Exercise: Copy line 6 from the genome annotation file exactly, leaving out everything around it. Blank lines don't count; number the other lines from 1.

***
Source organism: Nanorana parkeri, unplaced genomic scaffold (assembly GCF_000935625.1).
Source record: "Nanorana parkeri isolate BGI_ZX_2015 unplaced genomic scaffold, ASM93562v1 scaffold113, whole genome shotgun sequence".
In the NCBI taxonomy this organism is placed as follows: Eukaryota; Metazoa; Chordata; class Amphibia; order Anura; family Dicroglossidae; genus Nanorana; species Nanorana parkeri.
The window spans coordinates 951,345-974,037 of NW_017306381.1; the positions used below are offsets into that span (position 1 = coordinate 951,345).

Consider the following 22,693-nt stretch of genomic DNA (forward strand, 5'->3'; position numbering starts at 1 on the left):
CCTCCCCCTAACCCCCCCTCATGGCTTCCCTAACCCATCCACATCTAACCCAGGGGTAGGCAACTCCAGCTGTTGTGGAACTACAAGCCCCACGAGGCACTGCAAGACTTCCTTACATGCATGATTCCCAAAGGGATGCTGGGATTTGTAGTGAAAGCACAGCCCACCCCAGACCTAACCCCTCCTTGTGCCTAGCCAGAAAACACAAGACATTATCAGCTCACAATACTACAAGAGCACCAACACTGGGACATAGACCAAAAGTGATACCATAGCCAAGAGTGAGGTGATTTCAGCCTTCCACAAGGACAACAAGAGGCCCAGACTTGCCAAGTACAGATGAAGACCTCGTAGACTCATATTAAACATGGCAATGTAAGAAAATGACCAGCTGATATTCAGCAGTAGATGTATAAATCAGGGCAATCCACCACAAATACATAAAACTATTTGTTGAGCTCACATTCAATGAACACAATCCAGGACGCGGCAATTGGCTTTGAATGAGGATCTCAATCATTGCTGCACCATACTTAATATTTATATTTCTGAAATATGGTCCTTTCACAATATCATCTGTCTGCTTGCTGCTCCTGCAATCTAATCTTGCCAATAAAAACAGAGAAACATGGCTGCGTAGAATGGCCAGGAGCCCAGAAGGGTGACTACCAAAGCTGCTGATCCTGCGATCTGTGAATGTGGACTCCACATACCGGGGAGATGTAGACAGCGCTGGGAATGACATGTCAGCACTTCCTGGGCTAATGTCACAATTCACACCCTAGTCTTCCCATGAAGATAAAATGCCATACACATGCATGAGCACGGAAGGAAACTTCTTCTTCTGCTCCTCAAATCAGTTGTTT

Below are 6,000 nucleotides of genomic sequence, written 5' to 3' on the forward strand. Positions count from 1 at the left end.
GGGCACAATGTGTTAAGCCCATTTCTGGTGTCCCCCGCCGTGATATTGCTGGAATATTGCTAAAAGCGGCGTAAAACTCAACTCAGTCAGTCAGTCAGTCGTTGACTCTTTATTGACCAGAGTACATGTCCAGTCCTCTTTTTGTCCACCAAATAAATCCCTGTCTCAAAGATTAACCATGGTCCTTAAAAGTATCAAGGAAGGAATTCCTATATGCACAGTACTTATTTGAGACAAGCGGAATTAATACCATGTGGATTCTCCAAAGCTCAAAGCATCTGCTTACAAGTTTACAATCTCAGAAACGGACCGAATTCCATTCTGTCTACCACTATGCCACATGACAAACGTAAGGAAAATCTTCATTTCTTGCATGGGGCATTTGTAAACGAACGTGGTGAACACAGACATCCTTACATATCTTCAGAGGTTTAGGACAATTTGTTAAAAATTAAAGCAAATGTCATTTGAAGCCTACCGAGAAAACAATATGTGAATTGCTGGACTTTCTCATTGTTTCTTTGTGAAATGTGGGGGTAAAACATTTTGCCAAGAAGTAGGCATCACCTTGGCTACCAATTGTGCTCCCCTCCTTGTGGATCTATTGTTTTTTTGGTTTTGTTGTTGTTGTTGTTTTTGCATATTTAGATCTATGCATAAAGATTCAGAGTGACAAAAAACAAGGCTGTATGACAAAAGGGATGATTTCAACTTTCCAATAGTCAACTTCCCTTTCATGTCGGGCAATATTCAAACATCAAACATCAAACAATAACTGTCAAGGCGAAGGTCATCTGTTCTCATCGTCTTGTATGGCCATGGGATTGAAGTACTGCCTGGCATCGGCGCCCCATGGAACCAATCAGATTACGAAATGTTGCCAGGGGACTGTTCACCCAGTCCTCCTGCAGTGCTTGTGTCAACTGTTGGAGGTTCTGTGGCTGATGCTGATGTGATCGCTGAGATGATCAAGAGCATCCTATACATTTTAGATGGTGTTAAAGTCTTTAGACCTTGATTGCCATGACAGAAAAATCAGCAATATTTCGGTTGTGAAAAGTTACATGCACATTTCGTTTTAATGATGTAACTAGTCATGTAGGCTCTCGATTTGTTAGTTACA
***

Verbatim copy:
CCTCCCCCTAACCCCCCCTCATGGCTTCCCTAACCCATCCACATCTAACCCAGGGGTAGGCAACTCCAGCTGTTGTGGAACTACAAGCCCCACGAGGCACTGCAAGACTTCCTTACATGCATGATTCCCAAAGGGATGCTGGGATTTGTAGTGAAAGCACAGCCCACCCCAGACCTAACCCCTCCTTGTGCCTAGCCAGAAAACACAAGACATTATCAGCTCACAATACTACAAGAGCACCAACACTGGGACATAGACCAAAAGTGATACCATAGCCAAGAGTGAGGTGATTTCAGCCTTCCACAAGGACAACAAGAGGCCCAGACTTGCCAAGTACAGATGAAGACCTCGTAGACTCATATTAAACATGGCAATGTAAGAAAATGACCAGCTGATATTCAGCAGTAGATGTATAAATCAGGGCAATCCACCACAAATACATAAAACTATTTGTTGAGCTCACATTCAATGAACACAATCCAGGACGCGGCAATTGGCTTTGAATGAGGATCTCAATCATTGCTGCACCATACTTAATATTTATATTTCTGAAATATGGTCCTTTCACAATATCATCTGTCTGCTTGCTGCTCCTGCAATCTAATCTTGCCAATAAAAACAGAGAAACATGGCTGCGTAGAATGGCCAGGAGCCCAGAAGGGTGACTACCAAAGCTGCTGATCCTGCGATCTGTGAATGTGGACTCCACATACCGGGGAGATGTAGACAGCGCTGGGAATGACATGTCAGCACTTCCTGGGCTAATGTCACAATTCACACCCTAGTCTTCCCATGAAGATAAAATGCCATACACATGCATGAGCACGGAAGGAAACTTCTTCTTCTGCTCCTCAAATCAGTTGTTT